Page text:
• Differentiation and The Brain, Chapters 5, 6, 7

Differentiating through: Content, Process, Product, and Environment

  • How to Differentiate Instruction, Chapters 12, 13, 14
  • Pre-assessment, group students (model differentiation strategy) to present information on content, process, product, or environment
  • Journal Self-Evaluation: How have I used these in my classroom?

Instructional Strategies for Differentiation

The Differentiated Classroom, Chapters 7 & 8

  • Stations, Agendas, Orbital Studies, Centers, Tiered Assignments, Learning Contracts, Tri-mind, Literature Circles, Jigsaw, Tic Tac Toe Choice Boards
  • Sample Choice Board for Non-Fiction Reading

Video: Getting Started on Differentiated Instruction (Carol Tomlinson)

Article: “High and Low Prep Strategies”

  • Each student shares one Low Prep strategy and one High Prep Strategy they currently use or would like to use in the classroom. 

Differentiating Across the Curriculum

Article: Tools for Social Studies Differentiation

Differentiating Instruction with Menus: ScienceAssignments:

Problem-Based Learning

  • What is inquiry-based instruction? Everyday Problem-Based Learning, Introduction
  • Traditional models of instruction vs. Problem-Based Learning (PBL)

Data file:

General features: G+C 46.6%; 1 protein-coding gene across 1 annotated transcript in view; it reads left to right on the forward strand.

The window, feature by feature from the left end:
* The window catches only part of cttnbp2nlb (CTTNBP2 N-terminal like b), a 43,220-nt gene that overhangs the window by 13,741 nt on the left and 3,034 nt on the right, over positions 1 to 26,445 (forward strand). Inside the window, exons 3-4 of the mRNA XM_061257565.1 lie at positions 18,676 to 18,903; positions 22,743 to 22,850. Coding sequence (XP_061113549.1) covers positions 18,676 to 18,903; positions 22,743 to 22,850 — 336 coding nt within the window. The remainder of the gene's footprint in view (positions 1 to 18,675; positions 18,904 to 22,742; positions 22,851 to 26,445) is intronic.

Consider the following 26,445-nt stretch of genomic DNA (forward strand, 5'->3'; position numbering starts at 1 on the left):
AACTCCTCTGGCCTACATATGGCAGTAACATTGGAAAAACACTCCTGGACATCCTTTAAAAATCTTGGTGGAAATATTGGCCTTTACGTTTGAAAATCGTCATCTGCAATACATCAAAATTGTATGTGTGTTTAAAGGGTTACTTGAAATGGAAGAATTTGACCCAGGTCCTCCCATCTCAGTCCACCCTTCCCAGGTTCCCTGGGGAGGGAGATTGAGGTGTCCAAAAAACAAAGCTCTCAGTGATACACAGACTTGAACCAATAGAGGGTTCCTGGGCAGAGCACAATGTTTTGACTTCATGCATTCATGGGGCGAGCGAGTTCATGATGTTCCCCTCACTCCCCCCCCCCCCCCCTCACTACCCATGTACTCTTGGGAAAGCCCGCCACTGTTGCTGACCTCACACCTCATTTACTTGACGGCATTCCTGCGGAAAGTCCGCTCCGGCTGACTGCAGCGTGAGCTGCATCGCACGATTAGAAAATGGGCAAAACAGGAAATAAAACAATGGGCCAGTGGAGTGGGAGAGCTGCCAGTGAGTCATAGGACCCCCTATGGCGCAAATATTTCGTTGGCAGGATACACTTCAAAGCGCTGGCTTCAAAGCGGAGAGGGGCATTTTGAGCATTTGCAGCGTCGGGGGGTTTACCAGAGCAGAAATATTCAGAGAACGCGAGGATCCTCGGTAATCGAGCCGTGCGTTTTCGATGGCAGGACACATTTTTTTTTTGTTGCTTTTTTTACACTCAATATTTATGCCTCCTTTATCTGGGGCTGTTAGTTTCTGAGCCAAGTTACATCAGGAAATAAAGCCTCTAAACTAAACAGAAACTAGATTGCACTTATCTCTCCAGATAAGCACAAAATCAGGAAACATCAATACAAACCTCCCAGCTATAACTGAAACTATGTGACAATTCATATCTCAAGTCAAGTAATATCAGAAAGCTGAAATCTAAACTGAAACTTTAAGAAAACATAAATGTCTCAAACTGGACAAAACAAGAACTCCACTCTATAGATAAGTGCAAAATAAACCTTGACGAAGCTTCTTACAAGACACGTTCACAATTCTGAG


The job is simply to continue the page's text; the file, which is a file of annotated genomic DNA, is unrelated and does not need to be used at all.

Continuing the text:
• Break into two teams, “Coyle and Talent” vs. “Perkins and Wholeness” to create poster size
  • Journal: Can I cross over?

Seven Steps of PBL, Everyday Problem-Based Learning

  1. Develop Questions
  2. Launch Scenario
  3. Gather Information
  4. Organize Information
  5. Create Evidence
  6. Present Findings
  7. Assess Learning


  • Journal reflection: Do I see this in my classroom presently? Do I see this in my classroom next year? How? Why?

Project Based Learning

  • Learning while doing, not doing after learning

Article: “Six strategies for Differentiated Instruction in Project-Based Learning”

  • Power Point Presentation
  • Sample Unit: Black History, how I developed, differentiated, and implemented the unit

Journal: Which of my current units could I transform into Project-Based Learning? What would that lok like in the classroom?

Course Assignments:


  1. Video (2) Reflection - 20%

Students reflect on Carole Tomlinson’s description of Differentiation and the “Misconceptions about Differentiation.”


  1. Lesson - 30%

Students share a lesson idea demonstrating differentiated instruction through content, process, product, or environment, and in response to readiness, interest, or learning style.


  1. Evaluate Your Mindset – 20%

Students reflect upon an individual time, lesson, or interaction during which “fixed” or “growth” mindset was a factor.


  1. Instructional strategy – 20%

Students choose an instructional strategy, research (if necessary) and share an example of how they will use it in the classroom.


  1. Video Reflection – 10%

Students reflect on the process of grading while implementing Differentiation and the idea of 3P grading.